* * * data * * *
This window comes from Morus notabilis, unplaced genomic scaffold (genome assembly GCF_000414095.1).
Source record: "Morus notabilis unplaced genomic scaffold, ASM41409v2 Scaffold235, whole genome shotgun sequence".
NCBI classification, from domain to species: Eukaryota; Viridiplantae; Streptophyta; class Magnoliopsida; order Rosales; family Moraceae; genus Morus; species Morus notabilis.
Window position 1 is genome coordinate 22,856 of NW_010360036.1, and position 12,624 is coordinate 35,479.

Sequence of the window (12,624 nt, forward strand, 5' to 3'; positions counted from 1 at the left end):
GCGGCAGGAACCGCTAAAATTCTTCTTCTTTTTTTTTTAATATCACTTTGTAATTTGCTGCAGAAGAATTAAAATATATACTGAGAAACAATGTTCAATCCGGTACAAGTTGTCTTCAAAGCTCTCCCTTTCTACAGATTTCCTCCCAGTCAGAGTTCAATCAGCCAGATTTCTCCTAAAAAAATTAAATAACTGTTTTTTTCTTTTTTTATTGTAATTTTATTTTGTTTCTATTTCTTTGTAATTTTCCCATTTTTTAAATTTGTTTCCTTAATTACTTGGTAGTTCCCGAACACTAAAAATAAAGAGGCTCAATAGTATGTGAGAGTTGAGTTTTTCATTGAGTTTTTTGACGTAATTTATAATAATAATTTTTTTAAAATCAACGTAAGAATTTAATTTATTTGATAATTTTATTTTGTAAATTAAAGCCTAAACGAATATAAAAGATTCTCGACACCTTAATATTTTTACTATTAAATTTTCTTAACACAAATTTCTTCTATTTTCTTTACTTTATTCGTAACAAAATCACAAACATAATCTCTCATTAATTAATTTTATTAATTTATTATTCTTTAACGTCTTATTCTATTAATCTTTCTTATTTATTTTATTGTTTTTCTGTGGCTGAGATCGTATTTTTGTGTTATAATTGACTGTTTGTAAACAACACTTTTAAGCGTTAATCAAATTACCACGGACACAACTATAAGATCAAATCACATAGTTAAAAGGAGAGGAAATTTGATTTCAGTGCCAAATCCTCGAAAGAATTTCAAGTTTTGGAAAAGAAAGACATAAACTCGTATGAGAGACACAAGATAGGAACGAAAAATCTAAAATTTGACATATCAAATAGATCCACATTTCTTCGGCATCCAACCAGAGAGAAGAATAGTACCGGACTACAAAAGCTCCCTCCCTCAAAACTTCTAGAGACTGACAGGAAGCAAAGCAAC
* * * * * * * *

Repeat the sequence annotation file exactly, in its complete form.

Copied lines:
This window comes from Morus notabilis, unplaced genomic scaffold (genome assembly GCF_000414095.1).
Source record: "Morus notabilis unplaced genomic scaffold, ASM41409v2 Scaffold235, whole genome shotgun sequence".
NCBI classification, from domain to species: Eukaryota; Viridiplantae; Streptophyta; class Magnoliopsida; order Rosales; family Moraceae; genus Morus; species Morus notabilis.
Window position 1 is genome coordinate 22,856 of NW_010360036.1, and position 12,624 is coordinate 35,479.

Sequence of the window (12,624 nt, forward strand, 5' to 3'; positions counted from 1 at the left end):
GCGGCAGGAACCGCTAAAATTCTTCTTCTTTTTTTTTTAATATCACTTTGTAATTTGCTGCAGAAGAATTAAAATATATACTGAGAAACAATGTTCAATCCGGTACAAGTTGTCTTCAAAGCTCTCCCTTTCTACAGATTTCCTCCCAGTCAGAGTTCAATCAGCCAGATTTCTCCTAAAAAAATTAAATAACTGTTTTTTTCTTTTTTTATTGTAATTTTATTTTGTTTCTATTTCTTTGTAATTTTCCCATTTTTTAAATTTGTTTCCTTAATTACTTGGTAGTTCCCGAACACTAAAAATAAAGAGGCTCAATAGTATGTGAGAGTTGAGTTTTTCATTGAGTTTTTTGACGTAATTTATAATAATAATTTTTTTAAAATCAACGTAAGAATTTAATTTATTTGATAATTTTATTTTGTAAATTAAAGCCTAAACGAATATAAAAGATTCTCGACACCTTAATATTTTTACTATTAAATTTTCTTAACACAAATTTCTTCTATTTTCTTTACTTTATTCGTAACAAAATCACAAACATAATCTCTCATTAATTAATTTTATTAATTTATTATTCTTTAACGTCTTATTCTATTAATCTTTCTTATTTATTTTATTGTTTTTCTGTGGCTGAGATCGTATTTTTGTGTTATAATTGACTGTTTGTAAACAACACTTTTAAGCGTTAATCAAATTACCACGGACACAACTATAAGATCAAATCACATAGTTAAAAGGAGAGGAAATTTGATTTCAGTGCCAAATCCTCGAAAGAATTTCAAGTTTTGGAAAAGAAAGACATAAACTCGTATGAGAGACACAAGATAGGAACGAAAAATCTAAAATTTGACATATCAAATAGATCCACATTTCTTCGGCATCCAACCAGAGAGAAGAATAGTACCGGACTACAAAAGCTCCCTCCCTCAAAACTTCTAGAGACTGACAGGAAGCAAAGCAAC